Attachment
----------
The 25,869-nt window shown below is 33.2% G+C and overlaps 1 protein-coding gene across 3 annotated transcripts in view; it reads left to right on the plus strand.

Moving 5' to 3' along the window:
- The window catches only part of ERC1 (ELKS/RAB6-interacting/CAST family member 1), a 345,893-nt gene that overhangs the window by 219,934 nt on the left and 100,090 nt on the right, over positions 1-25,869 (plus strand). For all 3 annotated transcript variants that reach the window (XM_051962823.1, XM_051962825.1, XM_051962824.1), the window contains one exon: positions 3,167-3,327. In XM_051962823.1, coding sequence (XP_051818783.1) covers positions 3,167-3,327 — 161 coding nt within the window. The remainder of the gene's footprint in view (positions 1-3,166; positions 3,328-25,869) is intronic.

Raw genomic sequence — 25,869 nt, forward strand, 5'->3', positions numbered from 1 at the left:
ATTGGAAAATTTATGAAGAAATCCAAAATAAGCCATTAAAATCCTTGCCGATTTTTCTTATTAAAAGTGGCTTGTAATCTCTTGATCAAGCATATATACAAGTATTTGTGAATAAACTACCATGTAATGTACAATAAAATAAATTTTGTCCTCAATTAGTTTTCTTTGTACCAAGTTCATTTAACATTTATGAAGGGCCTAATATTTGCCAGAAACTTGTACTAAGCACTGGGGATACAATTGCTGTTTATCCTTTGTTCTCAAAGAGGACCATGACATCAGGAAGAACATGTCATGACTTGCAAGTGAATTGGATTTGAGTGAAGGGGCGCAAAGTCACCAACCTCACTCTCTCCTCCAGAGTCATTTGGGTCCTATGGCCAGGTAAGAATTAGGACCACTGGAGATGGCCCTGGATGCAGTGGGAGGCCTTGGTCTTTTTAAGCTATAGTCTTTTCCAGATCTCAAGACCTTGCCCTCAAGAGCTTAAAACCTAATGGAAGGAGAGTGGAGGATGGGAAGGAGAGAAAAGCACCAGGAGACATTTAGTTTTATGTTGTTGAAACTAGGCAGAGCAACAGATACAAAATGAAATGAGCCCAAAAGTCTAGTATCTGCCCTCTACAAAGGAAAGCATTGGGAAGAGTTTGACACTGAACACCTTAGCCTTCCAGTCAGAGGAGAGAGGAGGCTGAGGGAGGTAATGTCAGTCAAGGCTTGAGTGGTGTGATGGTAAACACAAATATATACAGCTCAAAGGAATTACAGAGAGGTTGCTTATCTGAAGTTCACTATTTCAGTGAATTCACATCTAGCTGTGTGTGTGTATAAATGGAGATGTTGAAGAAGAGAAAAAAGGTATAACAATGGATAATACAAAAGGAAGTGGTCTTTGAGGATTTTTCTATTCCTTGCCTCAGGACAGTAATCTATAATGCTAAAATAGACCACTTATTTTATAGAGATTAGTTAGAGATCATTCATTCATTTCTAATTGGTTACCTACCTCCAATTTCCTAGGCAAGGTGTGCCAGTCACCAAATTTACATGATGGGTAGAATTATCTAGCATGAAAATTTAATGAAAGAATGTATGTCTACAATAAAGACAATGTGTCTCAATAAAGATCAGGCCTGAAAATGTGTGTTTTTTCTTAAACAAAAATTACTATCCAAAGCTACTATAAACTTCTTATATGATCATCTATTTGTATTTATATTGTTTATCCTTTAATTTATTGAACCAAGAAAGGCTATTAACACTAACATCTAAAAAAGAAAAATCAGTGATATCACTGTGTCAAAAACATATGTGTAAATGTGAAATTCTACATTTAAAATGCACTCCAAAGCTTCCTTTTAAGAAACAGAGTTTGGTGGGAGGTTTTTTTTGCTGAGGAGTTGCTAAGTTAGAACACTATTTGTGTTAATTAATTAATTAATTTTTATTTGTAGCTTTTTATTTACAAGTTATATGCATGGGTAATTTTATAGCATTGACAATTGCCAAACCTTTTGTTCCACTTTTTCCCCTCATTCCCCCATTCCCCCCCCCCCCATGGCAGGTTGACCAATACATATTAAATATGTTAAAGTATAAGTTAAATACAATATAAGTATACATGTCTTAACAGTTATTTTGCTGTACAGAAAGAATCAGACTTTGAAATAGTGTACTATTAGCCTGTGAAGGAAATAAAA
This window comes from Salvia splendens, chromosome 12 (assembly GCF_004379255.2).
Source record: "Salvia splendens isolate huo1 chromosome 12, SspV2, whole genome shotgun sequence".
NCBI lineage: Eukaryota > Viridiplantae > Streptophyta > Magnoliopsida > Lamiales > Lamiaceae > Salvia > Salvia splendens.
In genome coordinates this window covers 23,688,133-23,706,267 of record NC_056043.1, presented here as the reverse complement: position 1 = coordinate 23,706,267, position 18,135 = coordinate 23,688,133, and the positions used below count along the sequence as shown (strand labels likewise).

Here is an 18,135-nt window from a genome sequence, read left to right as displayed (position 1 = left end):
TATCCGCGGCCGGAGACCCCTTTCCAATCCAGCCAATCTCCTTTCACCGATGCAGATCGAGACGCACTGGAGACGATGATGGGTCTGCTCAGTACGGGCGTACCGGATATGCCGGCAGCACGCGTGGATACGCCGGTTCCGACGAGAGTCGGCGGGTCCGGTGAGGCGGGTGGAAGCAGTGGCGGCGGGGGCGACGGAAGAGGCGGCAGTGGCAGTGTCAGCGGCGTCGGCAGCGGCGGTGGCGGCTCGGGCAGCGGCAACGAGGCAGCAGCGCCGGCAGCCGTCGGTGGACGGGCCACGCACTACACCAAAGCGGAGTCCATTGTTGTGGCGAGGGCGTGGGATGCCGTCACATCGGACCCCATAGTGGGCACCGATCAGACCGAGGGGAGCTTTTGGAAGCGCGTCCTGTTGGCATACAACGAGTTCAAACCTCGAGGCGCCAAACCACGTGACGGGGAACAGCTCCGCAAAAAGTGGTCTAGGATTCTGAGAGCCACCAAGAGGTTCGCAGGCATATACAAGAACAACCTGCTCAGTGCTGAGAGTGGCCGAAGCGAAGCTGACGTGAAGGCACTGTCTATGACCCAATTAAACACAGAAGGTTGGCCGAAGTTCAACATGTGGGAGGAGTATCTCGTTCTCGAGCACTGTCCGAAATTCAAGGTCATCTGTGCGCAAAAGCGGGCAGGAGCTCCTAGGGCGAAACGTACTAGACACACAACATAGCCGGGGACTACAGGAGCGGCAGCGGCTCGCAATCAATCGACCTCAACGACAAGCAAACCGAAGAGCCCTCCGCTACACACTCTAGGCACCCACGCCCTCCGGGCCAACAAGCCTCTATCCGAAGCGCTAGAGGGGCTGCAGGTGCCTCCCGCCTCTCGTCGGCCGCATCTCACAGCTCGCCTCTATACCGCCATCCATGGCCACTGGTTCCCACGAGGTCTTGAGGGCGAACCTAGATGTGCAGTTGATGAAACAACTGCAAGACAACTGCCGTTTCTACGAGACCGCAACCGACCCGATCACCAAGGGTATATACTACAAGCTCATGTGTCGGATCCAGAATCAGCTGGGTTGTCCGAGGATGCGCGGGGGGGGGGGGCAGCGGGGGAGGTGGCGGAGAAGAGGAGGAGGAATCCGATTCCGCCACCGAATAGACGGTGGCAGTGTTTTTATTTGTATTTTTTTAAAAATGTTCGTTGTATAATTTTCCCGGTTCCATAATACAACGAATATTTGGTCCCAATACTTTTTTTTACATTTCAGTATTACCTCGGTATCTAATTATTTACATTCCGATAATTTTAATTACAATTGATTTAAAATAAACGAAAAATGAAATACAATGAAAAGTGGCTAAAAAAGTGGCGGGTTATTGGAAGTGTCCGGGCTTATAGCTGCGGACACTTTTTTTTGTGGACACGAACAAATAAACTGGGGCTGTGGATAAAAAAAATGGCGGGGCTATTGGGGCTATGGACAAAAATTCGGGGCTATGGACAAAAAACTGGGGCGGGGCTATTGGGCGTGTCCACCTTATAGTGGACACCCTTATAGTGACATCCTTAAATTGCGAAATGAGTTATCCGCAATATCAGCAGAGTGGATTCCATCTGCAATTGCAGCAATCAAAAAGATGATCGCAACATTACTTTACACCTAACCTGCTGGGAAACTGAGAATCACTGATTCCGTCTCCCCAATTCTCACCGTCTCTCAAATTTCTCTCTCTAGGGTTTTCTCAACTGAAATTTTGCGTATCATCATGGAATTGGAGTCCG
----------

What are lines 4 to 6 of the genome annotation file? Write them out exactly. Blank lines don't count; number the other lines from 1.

Raw genomic sequence — 25,869 nt, forward strand, 5'->3', positions numbered from 1 at the left:
ATTGGAAAATTTATGAAGAAATCCAAAATAAGCCATTAAAATCCTTGCCGATTTTTCTTATTAAAAGTGGCTTGTAATCTCTTGATCAAGCATATATACAAGTATTTGTGAATAAACTACCATGTAATGTACAATAAAATAAATTTTGTCCTCAATTAGTTTTCTTTGTACCAAGTTCATTTAACATTTATGAAGGGCCTAATATTTGCCAGAAACTTGTACTAAGCACTGGGGATACAATTGCTGTTTATCCTTTGTTCTCAAAGAGGACCATGACATCAGGAAGAACATGTCATGACTTGCAAGTGAATTGGATTTGAGTGAAGGGGCGCAAAGTCACCAACCTCACTCTCTCCTCCAGAGTCATTTGGGTCCTATGGCCAGGTAAGAATTAGGACCACTGGAGATGGCCCTGGATGCAGTGGGAGGCCTTGGTCTTTTTAAGCTATAGTCTTTTCCAGATCTCAAGACCTTGCCCTCAAGAGCTTAAAACCTAATGGAAGGAGAGTGGAGGATGGGAAGGAGAGAAAAGCACCAGGAGACATTTAGTTTTATGTTGTTGAAACTAGGCAGAGCAACAGATACAAAATGAAATGAGCCCAAAAGTCTAGTATCTGCCCTCTACAAAGGAAAGCATTGGGAAGAGTTTGACACTGAACACCTTAGCCTTCCAGTCAGAGGAGAGAGGAGGCTGAGGGAGGTAATGTCAGTCAAGGCTTGAGTGGTGTGATGGTAAACACAAATATATACAGCTCAAAGGAATTACAGAGAGGTTGCTTATCTGAAGTTCACTATTTCAGTGAATTCACATCTAGCTGTGTGTGTGTATAAATGGAGATGTTGAAGAAGAGAAAAAAGGTATAACAATGGATAATACAAAAGGAAGTGGTCTTTGAGGATTTTTCTATTCCTTGCCTCAGGACAGTAATCTATAATGCTAAAATAGACCACTTATTTTATAGAGATTAGTTAGAGATCATTCATTCATTTCTAATTGGTTACCTACCTCCAATTTCCTAGGCAAGGTGTGCCAGTCACCAAATTTACATGATGGGTAGAATTATCTAGCATGAAAATTTAATGAAAGAATGTATGTCTACAATAAAGACAATGTGTCTCAATAAAGATCAGGCCTGAAAATGTGTGTTTTTTCTTAAACAAAAATTACTATCCAAAGCTACTATAAACTTCTTATATGATCATCTATTTGTATTTATATTGTTTATCCTTTAATTTATTGAACCAAGAAAGGCTATTAACACTAACATCTAAAAAAGAAAAATCAGTGATATCACTGTGTCAAAAACATATGTGTAAATGTGAAATTCTACATTTAAAATGCACTCCAAAGCTTCCTTTTAAGAAACAGAGTTTGGTGGGAGGTTTTTTTTGCTGAGGAGTTGCTAAGTTAGAACACTATTTGTGTTAATTAATTAATTAATTTTTATTTGTAGCTTTTTATTTACAAGTTATATGCATGGGTAATTTTATAGCATTGACAATTGCCAAACCTTTTGTTCCACTTTTTCCCCTCATTCCCCCATTCCCCCCCCCCCCATGGCAGGTTGACCAATACATATTAAATATGTTAAAGTATAAGTTAAATACAATATAAGTATACATGTCTTAACAGTTATTTTGCTGTACAGAAAGAATCAGACTTTGAAATAGTGTACTATTAGCCTGTGAAGGAAATAAAA
This window comes from Salvia splendens, chromosome 12 (assembly GCF_004379255.2).